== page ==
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Oroville Dam Construction Set to Begin May 8

Tuesday, April 24, 2018

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Phase two of construction on the Oroville Dam is set to begin May 8, according to reports, marking an updated operations plan that implements aggressive outflows of up to 10,000 cubic feet per second.

The updated operations plan was submitted by the California Department of Water Resources to the Federal Energy Regulatory Commission and the California Division of Safety of Dams on April 17.

Oroville Dam Construction

According to Mercury News, crews will start preparing the roller-compacted concrete in the middle chute of the spillway on April 25. This will create a smooth surface for the structural concrete that will top it, with up to five inches of RCC chute being removed.

Kelly M. Grow / California DWR

Phase two of construction on the Oroville Dam is set to begin May 8, according to reports, marking an updated operations plan that implements aggressive outflows of up to 10,000 cubic feet per second.

In phase two of the construction work, the energy dissipaters will be hydro-blasted and resurfaced. Steel-reinforced concrete will be set on top of the RCC middle section, with a drainage system being installed beneath. The walls of the middle chute will also be replaced with structural concrete walls and a draining system.

The upper 730 feet of the structure, which was subject to patch repairs, will be demolished and reconstructed with steel-reinforced structural concrete.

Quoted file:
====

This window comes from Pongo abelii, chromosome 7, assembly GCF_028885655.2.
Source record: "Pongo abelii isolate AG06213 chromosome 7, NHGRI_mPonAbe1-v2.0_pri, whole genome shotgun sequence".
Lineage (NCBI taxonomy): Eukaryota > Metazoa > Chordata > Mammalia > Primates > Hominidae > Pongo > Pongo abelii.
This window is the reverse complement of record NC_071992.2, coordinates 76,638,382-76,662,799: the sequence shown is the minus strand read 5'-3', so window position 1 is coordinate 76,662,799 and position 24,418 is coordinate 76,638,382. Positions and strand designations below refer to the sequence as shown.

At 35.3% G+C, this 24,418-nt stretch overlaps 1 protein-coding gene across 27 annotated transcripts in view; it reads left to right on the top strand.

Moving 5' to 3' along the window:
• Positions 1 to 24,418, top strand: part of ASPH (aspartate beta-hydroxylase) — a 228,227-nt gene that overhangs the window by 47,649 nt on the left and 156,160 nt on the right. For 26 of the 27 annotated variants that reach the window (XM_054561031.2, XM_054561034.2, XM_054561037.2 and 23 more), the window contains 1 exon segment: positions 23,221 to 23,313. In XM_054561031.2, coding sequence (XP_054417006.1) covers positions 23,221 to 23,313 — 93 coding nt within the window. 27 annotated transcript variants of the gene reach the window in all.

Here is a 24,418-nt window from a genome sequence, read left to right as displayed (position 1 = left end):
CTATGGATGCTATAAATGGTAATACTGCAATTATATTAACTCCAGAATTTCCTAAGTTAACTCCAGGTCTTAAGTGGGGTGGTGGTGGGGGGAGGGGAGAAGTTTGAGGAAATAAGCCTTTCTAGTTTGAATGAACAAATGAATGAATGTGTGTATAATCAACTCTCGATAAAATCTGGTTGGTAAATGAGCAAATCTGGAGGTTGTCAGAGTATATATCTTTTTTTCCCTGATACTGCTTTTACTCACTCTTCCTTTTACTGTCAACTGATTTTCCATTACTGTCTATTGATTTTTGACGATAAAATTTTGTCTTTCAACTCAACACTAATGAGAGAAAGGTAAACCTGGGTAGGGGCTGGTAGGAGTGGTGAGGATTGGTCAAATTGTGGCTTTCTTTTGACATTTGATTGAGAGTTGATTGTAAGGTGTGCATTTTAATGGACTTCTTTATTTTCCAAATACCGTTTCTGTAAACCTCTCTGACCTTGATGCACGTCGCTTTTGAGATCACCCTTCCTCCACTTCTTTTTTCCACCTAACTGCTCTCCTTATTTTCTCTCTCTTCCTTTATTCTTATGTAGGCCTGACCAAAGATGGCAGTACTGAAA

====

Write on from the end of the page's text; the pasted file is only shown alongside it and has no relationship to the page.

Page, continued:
Further construction plans also include putting a concrete cap on the underground secant pile wall, as well as a concrete splash pad that will run from the weir 750 feet down to the underground wall, intended to help prevent future erosion. The latter work will need more RCC than what was required for all of the phase one work on the main spillway, noted Jeff Petersen, project manager for Kiewit Infrastructure West Co.

Dam Crisis

The dam’s main spillway suffered concrete damage that led to its closure in February 2017 during a period of extreme rainfall. An emergency spillway was used for the first time during the crisis and caused hillside erosion that threatened the stability of the concrete weir holding the water back. More than 200,000 residents downstream in the Feather River valley were evacuated for fear of an uncontrolled release.

A team of engineers hired to analyze the root cause of the failure cited an “inadequate priority for dam safety” and said the DWR had been “somewhat overconfident and complacent regarding the integrity of its civil infrastructure.” The DWR has been sued by residents and by the city of Oroville over the crisis.

   

Tagged categories: concrete; Government; Infrastructure; Locks and dams; NA; North America; Program/Project Management

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